KORN FERRY TOUR FINALS
Gribble's No. 1 advantage
The former Texas golfer grew up with top-ranked Jordan Spieth and remains close to him
September 29, 2015
By Kevin Prise , PGATOUR.COM
- Cody Gribble is No. 38 on The Finals money list. (Chris Condon/PGA TOUR)
PONTE VEDRA BEACH, Fla. – Cody Gribble and Jordan Spieth go back. Way back. The two played junior golf together growing up around Dallas.
Gribble remembers the days when he served as a mentor to Spieth. Nine years ago, Spieth caddied for Gribble in a U.S. Amateur qualifier (Gribble was 16 and Spieth was 13).
The roles are reversed now, though. Gribble looks up to Spieth, also his college teammate for three semesters at the University of Texas. But with Spieth currently holding two major titles and the FedExCup crown, that isn’t necessarily a bad thing.
“It’s kind of funny how the roles have changed over the years,” said Gribble, who enters this week’s Web.com Tour Championship at No. 38 on the Finals money list. “Starting in college, and after college … you know, I’m looking up to him. Probably everybody else is, too.”
Gribble needs a big week at TPC Sawgrass (Dye’s Valley Course) to break inside the top 25 on The Finals money list and earn PGA TOUR status for next season. He’s currently more than $12,000 outside the top 25, after finishing T52-T21-T52 in the first three Finals events.
With players trying to take advantage of any edge they can find this week, Gribble has one unique advantage: Spieth.
Gribble and Spieth often play friendly money games when they’re home in Texas – in a friendly group that includes PGA TOUR-bound Kelly Kraft, who finished inside the top 25 on the Web.com Tour Regular Season money list.
Whether back in their junior days, during college, or in a casual game, Gribble finds that he can always learn something from Spieth.
“I love to pick his brain about whatever,” Gribble said. “From golf to even doing something financially … whatever it is.”
Gribble played two years at Texas before Spieth arrived. When Spieth set foot on campus, though, Gribble’s game was not improving as rapidly as he might have liked.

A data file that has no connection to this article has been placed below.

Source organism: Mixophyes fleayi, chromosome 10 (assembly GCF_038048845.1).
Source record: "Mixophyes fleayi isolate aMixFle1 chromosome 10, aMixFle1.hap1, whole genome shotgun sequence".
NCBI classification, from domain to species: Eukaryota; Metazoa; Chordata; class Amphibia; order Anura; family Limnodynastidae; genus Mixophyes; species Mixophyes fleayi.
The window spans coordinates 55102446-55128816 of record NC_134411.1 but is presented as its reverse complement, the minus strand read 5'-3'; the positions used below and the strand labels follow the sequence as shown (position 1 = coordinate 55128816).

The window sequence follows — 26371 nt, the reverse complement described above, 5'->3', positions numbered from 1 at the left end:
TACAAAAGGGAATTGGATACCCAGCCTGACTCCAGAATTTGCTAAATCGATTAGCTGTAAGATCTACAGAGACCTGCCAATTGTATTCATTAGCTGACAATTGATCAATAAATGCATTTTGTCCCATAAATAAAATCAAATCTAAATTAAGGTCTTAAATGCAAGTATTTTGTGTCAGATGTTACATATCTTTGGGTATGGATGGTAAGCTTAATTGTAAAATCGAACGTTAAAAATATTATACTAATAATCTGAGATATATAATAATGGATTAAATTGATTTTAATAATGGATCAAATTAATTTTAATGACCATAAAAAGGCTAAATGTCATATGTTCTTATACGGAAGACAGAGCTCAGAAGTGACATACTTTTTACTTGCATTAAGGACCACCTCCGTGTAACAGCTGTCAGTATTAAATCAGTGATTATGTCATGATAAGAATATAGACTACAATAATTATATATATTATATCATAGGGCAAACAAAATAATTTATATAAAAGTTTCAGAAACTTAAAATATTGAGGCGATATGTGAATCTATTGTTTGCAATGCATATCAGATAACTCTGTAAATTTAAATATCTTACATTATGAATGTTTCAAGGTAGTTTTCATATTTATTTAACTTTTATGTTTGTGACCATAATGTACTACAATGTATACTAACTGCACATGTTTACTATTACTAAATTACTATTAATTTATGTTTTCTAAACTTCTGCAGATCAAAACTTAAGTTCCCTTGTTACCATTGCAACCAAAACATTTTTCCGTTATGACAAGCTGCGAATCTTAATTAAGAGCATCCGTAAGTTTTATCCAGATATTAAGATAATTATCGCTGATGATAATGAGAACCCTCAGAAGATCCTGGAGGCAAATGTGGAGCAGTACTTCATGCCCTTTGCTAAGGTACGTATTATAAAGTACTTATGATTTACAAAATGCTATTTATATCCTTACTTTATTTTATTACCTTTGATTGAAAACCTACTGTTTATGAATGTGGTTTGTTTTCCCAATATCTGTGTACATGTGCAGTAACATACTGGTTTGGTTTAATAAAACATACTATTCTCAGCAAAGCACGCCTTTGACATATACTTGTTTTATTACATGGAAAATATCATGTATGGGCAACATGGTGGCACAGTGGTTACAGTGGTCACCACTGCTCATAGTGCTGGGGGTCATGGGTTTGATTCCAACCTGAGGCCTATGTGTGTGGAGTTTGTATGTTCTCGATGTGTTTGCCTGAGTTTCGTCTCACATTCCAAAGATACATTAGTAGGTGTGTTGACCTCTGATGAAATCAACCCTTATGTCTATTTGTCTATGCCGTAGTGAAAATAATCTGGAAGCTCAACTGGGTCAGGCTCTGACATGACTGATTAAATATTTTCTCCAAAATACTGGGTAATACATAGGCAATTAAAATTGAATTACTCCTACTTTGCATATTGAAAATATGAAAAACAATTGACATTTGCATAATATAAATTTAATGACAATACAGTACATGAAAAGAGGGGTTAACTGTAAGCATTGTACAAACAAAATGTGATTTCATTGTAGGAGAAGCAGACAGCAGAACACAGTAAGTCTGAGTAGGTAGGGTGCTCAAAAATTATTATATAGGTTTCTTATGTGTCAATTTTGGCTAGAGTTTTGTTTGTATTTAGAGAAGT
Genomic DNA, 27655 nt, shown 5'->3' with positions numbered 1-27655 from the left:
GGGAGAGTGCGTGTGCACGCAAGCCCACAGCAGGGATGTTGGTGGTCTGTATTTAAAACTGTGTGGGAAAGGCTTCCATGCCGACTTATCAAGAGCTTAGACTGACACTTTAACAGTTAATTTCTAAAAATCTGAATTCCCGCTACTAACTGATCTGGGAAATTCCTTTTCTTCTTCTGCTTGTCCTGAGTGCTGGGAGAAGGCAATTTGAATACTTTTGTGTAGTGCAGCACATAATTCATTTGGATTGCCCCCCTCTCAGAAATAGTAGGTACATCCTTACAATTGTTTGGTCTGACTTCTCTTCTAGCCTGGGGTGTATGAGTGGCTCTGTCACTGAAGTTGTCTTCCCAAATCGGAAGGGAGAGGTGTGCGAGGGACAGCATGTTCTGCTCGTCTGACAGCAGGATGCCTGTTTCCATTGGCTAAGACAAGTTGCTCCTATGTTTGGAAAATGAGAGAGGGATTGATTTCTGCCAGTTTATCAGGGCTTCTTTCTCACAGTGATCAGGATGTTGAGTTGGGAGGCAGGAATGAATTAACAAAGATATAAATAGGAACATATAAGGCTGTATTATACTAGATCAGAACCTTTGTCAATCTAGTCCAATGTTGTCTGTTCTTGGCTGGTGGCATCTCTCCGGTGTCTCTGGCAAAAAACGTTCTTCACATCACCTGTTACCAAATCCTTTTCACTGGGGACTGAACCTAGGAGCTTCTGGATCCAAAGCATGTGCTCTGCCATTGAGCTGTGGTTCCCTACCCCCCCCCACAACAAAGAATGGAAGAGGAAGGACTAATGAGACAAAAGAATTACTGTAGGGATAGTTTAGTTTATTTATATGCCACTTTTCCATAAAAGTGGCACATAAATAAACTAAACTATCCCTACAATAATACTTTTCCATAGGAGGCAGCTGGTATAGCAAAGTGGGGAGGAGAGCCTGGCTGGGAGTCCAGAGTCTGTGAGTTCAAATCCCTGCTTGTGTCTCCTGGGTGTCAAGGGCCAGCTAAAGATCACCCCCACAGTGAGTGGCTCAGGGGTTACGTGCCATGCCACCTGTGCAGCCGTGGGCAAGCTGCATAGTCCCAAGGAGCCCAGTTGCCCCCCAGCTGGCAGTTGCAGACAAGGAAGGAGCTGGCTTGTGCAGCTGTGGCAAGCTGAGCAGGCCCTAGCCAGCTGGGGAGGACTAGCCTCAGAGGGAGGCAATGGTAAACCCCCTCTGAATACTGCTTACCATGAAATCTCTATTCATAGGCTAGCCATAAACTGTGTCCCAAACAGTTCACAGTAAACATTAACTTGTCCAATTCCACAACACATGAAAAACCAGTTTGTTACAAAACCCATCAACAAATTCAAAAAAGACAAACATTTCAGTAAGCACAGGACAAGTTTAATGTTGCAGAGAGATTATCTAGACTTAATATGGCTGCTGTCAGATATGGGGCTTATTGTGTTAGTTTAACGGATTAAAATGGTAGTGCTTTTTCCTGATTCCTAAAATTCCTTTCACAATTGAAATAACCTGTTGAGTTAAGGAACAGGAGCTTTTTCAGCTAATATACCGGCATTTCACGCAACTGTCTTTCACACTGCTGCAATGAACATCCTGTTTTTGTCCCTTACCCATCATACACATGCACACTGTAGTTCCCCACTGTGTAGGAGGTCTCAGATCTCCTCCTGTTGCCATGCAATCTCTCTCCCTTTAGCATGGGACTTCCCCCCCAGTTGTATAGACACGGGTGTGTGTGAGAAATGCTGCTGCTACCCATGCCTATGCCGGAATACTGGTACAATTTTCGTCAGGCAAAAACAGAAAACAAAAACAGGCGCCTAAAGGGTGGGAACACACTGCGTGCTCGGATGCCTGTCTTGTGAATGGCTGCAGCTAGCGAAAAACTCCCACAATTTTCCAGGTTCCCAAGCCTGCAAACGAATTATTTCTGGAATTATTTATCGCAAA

Looking back, Gribble has no regrets, but he thinks he knows why his improvement slowed down after a sparkling junior career: He was taking full advantage of the total college experience – partying, networking and so on.
“I’m not sure that my passion (for golf) was there,” said Gribble, reflecting on the middle part of his college career. “I cared more about socializing. I had a good time in college, let me tell you.
“I definitely could’ve worked harder. One hundred percent, I could’ve worked harder. And Spieth definitely outworked me.”
When asked about Gribble and his college years, Spieth concurs that Gribble’s golf suffered at the expense of other activities.
But when Gribble decided during his senior year that he wanted to take advantage of his immense natural talent and pursue professional golf, things started to turn.
“The second and third year (at Texas), it seemed that he wasn’t working as hard (at golf) as he was going into college,” Spieth said. “That last year of college, he started to pick it back up, and since then he’s really worked his butt off because he’s realized he has to.
“He’s always had incredible talent. He had the work ethic back again because he had to do it if he was going to play professional golf.”
Gribble recalls that Spieth had “only one goal” while he was at Texas: progressing to the PGA TOUR.
Gribble spent his time having fun and building a business network, in addition to working on his game. He graduated with a degree in corporate communications, and actually wanted to stay in school for another year upon earning his degree in spring 2013.
“My father wouldn’t let me,” Gribble said.
Gribble also thought long and hard about working in the “real world” for a year after college – “business, real estate or financial stuff.”
After consulting with mentors such as Harrison Frazar – who worked in commercial real estate after graduating from Texas – Gribble decided that his best interests were in pursing golf immediately.
“I would call (Frazar) for advice my last couple of years, to see what he would do,” Gribble said. “He went and worked, and that’s what I wanted to do. But in this day and time, you get too far behind.
“If I was going to go out and work for a year, I don’t think there would be any way of coming back fast enough, to play golf at this type of level now.”
Gribble chose to focus on golf, and that focus has paid off. He played PGA TOUR Latinoamerica in 2014, then advanced through Web.com Tour Q-School last fall. He finished No. 27 on the Web.com Tour Regular Season money list, narrowly missing his TOUR card that way.
Gribble has one final chance to secure TOUR status for next season: this week’s Web.com Tour Championship.
If he falls short, though, he’ll be OK. He might even find himself in an office this offseason.
“I still wouldn’t mind working this fall,” Gribble said. “If I don’t get my card, I guarantee you I’m going to be hunting and fishing and working.
“I need some time off after these weeks. Whatever happens, it’s a win-win. I would love to go straight to the TOUR, but it is what it is.”
Gribble nearly qualified for the U.S. Amateur with Spieth on his bag. He lost in a playoff to Kraft.
Spieth is on TOUR now, and Kraft will join him after this week. If you are who you surround yourself with, expect Gribble to follow suit – if not now, very soon.
-- PGATOUR.COM's Sean Martin contributed to this report